April 17th, 2010
My reply to Roger Ebert’s “Video Games can never be art“:
I want to write in response to your article because I used to work in the gaming industry, and my original interest in it was precisely because I wanted to make art. I left the industry mostly because I felt it had moved in a direction that was more or less antithetical to that desire; nearly every game being made today suffers from fundamental problems that prevent them from really rising to the level of art, even if they can be quite impressive games in their own way.
I agree in general with your dismissal of most existing games as art (at least as “good” art), I disagree, however, with your contention that games either cannot be art or won’t be art within the lifetime of living gamers. What I believe is that it is very difficult to make games which are art, but to assert that they cannot be art I believe is based on a lack of understanding of what differentiates a game from other existing art forms.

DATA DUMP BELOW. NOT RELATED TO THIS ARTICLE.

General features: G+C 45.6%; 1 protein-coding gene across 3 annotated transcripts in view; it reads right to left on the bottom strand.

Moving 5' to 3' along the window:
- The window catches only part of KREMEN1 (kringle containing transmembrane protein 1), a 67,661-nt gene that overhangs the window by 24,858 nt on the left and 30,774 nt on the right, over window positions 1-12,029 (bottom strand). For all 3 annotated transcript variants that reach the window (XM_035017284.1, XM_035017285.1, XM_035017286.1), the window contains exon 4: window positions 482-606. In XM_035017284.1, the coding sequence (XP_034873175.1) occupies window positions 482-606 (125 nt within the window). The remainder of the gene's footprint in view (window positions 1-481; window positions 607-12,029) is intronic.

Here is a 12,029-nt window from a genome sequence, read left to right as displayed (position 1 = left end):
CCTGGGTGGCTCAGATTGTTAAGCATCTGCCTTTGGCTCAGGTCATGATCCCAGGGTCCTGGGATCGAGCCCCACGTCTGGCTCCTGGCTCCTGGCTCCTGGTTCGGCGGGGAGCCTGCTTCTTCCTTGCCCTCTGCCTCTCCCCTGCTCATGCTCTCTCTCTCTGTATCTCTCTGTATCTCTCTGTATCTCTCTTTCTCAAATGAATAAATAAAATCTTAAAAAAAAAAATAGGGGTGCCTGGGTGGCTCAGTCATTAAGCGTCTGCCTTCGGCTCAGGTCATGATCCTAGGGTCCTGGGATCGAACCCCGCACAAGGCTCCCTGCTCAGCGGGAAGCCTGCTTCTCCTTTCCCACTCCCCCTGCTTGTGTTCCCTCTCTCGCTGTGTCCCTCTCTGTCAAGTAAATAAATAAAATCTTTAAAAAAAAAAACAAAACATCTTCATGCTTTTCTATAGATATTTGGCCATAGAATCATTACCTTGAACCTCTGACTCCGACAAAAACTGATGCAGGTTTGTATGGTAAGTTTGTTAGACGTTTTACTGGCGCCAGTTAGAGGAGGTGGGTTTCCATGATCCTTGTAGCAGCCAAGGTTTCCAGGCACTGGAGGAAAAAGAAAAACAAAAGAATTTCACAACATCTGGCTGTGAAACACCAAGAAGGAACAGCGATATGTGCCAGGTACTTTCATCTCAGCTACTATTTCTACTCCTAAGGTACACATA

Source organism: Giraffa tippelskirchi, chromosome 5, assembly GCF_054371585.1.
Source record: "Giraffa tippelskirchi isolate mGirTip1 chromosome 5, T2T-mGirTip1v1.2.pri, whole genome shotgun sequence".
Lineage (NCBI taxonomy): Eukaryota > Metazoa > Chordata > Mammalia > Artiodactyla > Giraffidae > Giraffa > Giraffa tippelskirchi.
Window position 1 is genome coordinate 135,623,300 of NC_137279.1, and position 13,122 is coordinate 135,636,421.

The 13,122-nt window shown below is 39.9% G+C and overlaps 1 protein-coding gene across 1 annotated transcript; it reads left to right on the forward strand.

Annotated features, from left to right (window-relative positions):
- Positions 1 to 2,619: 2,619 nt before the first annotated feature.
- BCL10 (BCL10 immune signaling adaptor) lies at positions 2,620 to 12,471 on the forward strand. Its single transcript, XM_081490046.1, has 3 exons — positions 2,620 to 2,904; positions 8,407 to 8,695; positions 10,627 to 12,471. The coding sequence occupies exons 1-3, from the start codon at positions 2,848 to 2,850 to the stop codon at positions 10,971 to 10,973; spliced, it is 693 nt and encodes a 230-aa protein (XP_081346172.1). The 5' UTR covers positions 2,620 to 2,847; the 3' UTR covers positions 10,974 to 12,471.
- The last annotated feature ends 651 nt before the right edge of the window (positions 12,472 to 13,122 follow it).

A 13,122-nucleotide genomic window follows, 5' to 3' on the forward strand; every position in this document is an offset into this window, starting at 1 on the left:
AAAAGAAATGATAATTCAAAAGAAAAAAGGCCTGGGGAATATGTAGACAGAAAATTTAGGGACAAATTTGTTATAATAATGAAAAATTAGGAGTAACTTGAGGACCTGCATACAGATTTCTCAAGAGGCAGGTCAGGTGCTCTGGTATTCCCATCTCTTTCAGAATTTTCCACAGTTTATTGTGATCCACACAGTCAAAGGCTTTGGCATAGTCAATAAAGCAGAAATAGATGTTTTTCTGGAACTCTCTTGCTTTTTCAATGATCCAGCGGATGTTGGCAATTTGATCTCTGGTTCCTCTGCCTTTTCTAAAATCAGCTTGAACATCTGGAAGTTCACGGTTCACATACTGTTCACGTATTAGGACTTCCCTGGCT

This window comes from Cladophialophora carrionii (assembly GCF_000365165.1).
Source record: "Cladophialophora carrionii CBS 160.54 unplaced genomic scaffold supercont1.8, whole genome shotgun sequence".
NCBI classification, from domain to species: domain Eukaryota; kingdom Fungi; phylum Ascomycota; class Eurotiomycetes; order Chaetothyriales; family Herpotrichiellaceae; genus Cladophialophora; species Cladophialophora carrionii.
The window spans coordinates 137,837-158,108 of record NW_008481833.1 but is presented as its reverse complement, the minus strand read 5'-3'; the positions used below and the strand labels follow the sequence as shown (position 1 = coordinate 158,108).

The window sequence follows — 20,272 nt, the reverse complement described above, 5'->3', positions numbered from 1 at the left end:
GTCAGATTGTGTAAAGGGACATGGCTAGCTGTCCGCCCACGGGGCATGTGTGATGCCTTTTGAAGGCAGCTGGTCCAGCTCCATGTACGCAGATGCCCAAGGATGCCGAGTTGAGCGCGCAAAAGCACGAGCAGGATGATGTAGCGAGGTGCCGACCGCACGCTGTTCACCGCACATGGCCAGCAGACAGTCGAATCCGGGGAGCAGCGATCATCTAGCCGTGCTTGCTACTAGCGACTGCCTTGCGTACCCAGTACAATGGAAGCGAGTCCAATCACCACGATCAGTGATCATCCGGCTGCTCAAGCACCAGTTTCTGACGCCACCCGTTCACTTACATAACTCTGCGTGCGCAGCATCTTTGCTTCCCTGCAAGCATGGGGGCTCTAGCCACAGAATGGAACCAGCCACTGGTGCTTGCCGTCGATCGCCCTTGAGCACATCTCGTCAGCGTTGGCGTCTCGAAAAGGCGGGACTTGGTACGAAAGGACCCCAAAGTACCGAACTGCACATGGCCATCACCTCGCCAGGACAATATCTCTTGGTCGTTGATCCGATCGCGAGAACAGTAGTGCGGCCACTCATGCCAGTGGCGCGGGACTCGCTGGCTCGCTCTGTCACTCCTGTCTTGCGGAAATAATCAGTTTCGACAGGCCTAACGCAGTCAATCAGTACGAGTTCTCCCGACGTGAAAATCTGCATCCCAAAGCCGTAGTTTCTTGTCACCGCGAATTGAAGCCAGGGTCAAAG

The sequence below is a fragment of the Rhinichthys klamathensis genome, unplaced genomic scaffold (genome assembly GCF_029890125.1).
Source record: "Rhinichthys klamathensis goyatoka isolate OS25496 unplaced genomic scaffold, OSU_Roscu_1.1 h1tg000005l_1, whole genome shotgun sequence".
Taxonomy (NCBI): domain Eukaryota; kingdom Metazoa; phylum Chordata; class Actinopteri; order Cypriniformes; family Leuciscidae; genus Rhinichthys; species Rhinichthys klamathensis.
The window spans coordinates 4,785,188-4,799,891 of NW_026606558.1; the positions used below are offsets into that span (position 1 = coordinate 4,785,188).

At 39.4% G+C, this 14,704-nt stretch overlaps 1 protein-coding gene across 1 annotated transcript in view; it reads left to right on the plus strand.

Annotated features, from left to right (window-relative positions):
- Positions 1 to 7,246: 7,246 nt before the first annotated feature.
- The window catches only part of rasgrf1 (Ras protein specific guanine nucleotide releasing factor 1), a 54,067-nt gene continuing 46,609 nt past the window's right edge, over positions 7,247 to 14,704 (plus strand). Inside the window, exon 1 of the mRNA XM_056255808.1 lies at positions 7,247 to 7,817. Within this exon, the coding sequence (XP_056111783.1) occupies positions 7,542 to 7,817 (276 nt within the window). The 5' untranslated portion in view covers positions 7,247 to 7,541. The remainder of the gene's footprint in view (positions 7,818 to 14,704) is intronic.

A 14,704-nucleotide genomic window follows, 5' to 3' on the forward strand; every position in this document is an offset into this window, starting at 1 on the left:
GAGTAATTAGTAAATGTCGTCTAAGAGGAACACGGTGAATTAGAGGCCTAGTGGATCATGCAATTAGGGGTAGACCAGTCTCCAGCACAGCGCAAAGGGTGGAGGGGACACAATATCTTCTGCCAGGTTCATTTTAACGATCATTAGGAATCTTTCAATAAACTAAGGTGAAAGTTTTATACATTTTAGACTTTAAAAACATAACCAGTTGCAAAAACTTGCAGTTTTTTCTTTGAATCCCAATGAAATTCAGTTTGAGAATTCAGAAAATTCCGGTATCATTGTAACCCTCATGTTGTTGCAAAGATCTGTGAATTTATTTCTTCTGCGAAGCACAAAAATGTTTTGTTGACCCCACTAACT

We can start with a reductio ad absurdum argument: A film could be thought of as a game without any choices. But something seems to go wrong the moment we add in choice: i.e., there does seem to be something fundamentally less satisfying, artistically, about a choose your own adventure novel than a regular novel. So obviously there’s something about interactivity itself which makes art problematic.
But not all interactivity. Suppose a great film critic (ahem) created an interactive library of films, complete with the option of selecting commentary or not commentary, rewatching certain film segments with and without commentary, watching films in an order selected by the user, and so on. One could argue whether or not curation is art but certainly I think it is plausible to suggest that collages, mashups, mixes can be considered art — and curating an interactive film collection I think could certainly rise to the level of art, provided the curation was clever enough. So I don’t think the problem is necessarily that interactivity itself dooms art.